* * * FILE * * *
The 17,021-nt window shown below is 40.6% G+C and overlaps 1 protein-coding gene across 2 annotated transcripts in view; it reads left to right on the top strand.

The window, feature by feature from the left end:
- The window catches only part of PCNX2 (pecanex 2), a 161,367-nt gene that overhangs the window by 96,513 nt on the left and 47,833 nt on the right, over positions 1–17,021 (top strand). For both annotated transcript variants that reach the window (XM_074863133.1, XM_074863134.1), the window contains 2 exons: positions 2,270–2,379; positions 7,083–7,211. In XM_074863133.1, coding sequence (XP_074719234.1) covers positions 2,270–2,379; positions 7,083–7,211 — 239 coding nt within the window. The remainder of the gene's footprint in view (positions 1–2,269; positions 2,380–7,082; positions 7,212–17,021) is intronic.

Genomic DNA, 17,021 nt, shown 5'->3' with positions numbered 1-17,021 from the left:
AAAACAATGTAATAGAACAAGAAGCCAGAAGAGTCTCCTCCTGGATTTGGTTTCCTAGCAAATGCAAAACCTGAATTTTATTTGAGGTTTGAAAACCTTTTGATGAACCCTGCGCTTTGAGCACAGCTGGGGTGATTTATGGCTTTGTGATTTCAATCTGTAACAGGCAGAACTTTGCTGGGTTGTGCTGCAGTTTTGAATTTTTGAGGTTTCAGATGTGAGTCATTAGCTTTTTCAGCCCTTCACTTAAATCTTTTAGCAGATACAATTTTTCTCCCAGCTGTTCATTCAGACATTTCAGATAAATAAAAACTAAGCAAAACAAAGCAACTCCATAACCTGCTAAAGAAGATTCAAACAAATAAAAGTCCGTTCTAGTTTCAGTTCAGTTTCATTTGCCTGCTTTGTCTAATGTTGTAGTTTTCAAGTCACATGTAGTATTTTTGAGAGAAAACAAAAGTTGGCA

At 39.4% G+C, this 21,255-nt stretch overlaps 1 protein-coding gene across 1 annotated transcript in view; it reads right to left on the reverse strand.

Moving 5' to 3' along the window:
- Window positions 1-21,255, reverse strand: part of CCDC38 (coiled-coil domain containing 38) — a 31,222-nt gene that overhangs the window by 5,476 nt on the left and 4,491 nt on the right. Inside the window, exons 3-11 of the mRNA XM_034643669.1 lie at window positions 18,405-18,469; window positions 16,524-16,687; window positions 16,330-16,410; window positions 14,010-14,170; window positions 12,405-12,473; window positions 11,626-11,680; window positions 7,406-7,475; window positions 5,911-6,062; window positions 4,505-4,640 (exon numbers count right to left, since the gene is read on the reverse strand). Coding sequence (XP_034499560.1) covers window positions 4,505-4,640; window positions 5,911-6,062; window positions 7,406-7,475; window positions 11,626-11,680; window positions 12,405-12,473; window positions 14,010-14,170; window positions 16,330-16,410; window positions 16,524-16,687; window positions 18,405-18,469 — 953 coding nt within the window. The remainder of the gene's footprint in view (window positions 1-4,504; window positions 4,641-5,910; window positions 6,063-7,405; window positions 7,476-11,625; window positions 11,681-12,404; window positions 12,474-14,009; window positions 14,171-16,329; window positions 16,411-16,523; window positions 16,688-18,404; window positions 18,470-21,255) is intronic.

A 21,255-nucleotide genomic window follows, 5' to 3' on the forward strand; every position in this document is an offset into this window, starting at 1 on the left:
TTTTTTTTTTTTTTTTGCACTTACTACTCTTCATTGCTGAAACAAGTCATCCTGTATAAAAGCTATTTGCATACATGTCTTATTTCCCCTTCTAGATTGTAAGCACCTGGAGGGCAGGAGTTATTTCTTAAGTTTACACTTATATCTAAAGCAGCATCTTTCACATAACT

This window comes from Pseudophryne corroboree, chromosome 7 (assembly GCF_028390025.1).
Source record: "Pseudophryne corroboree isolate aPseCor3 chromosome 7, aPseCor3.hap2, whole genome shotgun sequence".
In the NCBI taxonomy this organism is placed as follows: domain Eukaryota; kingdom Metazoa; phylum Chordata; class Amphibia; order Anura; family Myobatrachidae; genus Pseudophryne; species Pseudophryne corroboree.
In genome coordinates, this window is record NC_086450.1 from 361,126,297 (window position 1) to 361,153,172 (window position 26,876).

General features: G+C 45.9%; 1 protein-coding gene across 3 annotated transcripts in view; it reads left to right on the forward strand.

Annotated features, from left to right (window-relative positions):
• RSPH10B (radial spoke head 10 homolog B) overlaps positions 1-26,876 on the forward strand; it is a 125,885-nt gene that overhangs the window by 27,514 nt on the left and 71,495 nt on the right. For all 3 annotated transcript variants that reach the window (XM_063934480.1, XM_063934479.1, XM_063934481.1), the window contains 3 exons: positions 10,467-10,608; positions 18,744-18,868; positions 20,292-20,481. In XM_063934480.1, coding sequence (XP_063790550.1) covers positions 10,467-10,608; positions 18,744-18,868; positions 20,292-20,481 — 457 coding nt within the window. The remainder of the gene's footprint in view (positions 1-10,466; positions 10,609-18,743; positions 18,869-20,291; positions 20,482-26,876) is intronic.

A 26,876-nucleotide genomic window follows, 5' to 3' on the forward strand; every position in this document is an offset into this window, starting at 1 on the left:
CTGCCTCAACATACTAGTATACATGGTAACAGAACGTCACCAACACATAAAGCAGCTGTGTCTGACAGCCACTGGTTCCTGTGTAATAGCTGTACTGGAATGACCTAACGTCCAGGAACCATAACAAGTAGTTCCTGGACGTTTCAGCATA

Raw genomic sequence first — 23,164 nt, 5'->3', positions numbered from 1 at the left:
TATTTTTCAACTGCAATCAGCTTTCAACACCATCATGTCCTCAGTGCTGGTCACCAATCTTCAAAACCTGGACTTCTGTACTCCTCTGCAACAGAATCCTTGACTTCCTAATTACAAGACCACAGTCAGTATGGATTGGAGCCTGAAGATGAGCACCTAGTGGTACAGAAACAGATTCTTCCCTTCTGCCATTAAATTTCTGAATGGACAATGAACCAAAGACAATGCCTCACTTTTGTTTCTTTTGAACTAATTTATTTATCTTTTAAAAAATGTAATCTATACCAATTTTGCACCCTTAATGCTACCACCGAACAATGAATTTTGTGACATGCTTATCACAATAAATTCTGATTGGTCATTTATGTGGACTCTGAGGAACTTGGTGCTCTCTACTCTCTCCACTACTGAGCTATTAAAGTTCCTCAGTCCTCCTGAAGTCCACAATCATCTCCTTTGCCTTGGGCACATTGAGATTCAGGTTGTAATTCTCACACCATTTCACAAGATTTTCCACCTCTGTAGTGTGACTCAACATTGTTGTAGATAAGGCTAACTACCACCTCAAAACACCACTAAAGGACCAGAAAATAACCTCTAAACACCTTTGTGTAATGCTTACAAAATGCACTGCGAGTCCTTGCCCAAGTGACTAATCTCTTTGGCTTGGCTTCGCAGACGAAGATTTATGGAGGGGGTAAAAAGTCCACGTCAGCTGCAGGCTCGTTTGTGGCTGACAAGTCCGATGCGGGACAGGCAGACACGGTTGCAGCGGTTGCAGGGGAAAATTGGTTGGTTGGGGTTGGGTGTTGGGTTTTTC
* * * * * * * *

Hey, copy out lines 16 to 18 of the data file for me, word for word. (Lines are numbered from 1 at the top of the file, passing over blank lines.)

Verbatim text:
Annotated features, from left to right (window-relative positions):
• RSPH10B (radial spoke head 10 homolog B) overlaps positions 1-26,876 on the forward strand; it is a 125,885-nt gene that overhangs the window by 27,514 nt on the left and 71,495 nt on the right. For all 3 annotated transcript variants that reach the window (XM_063934480.1, XM_063934479.1, XM_063934481.1), the window contains 3 exons: positions 10,467-10,608; positions 18,744-18,868; positions 20,292-20,481. In XM_063934480.1, coding sequence (XP_063790550.1) covers positions 10,467-10,608; positions 18,744-18,868; positions 20,292-20,481 — 457 coding nt within the window. The remainder of the gene's footprint in view (positions 1-10,466; positions 10,609-18,743; positions 18,869-20,291; positions 20,482-26,876) is intronic.

A 26,876-nucleotide genomic window follows, 5' to 3' on the forward strand; every position in this document is an offset into this window, starting at 1 on the left: